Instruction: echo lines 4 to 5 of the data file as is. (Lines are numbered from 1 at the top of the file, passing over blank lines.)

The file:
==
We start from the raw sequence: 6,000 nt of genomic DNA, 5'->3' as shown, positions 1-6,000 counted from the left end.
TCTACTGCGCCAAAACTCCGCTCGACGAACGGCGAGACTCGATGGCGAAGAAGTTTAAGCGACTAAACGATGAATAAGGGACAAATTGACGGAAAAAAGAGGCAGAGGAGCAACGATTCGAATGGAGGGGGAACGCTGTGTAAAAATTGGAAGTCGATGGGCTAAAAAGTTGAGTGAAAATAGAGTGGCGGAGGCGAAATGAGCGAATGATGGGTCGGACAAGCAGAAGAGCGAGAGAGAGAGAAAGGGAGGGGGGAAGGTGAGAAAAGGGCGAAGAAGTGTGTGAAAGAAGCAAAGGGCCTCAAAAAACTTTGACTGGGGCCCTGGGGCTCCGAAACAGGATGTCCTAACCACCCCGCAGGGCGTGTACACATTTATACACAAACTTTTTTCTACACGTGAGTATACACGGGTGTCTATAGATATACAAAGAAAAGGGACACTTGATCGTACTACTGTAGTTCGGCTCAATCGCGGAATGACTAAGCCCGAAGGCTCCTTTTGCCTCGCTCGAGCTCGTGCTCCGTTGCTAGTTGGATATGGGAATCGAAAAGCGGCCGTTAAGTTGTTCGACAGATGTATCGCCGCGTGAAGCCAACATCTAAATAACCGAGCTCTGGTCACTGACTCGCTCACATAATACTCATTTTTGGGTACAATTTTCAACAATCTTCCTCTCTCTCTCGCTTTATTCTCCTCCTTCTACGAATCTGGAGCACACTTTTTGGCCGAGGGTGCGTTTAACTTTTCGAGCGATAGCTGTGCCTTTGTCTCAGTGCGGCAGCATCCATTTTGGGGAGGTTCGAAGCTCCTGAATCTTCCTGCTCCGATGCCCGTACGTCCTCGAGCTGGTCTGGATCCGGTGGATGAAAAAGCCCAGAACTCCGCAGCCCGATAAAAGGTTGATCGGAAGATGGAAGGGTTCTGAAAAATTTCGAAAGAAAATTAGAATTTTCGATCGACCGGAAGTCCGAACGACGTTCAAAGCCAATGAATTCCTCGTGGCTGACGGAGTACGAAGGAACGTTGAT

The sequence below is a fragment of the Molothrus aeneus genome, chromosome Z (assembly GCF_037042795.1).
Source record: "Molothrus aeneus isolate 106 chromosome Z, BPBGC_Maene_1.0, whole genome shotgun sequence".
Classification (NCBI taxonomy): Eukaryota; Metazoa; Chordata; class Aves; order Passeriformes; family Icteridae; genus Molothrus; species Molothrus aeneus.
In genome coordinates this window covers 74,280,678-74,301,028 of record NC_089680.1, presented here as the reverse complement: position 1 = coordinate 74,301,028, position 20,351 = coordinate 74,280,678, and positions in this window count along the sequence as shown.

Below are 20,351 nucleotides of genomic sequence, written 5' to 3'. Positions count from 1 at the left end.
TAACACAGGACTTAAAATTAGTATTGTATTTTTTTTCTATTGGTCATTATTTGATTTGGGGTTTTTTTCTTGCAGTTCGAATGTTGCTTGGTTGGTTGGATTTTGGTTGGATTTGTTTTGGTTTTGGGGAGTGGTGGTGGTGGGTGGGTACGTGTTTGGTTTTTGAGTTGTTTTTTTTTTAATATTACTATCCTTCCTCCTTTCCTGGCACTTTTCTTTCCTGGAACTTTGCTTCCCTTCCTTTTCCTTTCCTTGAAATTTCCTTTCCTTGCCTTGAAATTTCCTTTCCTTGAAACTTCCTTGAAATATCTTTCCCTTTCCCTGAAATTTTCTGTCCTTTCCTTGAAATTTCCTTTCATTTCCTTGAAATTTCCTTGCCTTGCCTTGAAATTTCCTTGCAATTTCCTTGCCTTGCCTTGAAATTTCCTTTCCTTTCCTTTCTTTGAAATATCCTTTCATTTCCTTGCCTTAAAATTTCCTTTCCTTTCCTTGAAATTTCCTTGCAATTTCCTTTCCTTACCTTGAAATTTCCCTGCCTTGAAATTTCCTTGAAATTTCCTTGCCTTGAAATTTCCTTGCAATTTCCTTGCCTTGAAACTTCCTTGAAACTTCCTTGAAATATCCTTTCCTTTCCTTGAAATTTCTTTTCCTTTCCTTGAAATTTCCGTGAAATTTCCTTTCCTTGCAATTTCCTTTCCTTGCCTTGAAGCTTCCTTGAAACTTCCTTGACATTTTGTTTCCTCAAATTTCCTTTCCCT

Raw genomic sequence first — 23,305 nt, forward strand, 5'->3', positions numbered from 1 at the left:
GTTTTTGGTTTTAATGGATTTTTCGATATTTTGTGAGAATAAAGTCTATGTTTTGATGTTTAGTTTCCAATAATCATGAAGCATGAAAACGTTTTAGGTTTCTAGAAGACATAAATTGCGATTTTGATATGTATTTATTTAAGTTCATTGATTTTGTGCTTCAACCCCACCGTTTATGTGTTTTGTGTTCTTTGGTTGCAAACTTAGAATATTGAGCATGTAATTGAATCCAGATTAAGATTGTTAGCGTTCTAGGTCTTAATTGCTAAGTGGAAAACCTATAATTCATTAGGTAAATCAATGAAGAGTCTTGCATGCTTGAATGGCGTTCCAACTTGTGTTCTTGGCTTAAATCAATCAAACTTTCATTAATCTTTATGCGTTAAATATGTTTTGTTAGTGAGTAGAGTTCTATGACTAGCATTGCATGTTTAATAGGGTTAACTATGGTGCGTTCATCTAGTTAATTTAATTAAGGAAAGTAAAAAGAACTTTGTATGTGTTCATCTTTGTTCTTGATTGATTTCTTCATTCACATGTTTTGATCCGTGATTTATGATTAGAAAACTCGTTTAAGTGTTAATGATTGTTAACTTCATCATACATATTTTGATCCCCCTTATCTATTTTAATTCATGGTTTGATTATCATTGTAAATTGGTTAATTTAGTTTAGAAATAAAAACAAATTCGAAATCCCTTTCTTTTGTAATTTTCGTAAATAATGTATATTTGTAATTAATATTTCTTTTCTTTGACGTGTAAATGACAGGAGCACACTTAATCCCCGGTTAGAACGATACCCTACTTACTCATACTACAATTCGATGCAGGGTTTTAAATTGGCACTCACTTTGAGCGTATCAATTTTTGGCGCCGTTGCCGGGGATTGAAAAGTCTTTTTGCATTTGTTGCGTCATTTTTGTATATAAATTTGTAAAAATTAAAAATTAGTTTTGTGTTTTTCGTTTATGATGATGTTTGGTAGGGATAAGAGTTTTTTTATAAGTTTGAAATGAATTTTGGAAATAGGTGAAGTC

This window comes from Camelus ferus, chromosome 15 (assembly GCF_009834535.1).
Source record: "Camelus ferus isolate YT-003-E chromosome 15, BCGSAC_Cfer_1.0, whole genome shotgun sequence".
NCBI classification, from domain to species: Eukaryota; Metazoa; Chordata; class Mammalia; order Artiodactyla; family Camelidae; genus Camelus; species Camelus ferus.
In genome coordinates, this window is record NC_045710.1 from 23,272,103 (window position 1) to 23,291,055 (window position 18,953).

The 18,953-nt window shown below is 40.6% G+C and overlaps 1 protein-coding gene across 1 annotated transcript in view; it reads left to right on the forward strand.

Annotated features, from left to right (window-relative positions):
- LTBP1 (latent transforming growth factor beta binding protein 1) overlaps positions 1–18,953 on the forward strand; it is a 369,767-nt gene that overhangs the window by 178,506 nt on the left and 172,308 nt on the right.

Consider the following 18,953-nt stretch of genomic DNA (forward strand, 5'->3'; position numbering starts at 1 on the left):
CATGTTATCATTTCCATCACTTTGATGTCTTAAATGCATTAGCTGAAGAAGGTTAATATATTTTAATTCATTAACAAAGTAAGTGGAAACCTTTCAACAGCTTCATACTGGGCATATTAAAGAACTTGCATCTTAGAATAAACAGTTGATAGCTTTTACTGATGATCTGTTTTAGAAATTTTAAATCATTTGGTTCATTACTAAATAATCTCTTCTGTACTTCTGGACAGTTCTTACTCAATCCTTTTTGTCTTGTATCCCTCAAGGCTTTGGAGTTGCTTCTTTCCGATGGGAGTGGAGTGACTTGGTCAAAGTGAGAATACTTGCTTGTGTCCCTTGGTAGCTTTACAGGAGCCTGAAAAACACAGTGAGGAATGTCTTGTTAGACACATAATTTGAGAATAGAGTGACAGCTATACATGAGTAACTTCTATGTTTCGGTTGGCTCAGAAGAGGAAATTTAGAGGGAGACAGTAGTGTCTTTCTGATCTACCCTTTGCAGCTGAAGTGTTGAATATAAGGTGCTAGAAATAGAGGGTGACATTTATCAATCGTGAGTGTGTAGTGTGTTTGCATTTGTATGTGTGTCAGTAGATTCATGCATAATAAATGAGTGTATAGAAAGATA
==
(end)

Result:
Source record: "Molothrus aeneus isolate 106 chromosome Z, BPBGC_Maene_1.0, whole genome shotgun sequence".
Classification (NCBI taxonomy): Eukaryota; Metazoa; Chordata; class Aves; order Passeriformes; family Icteridae; genus Molothrus; species Molothrus aeneus.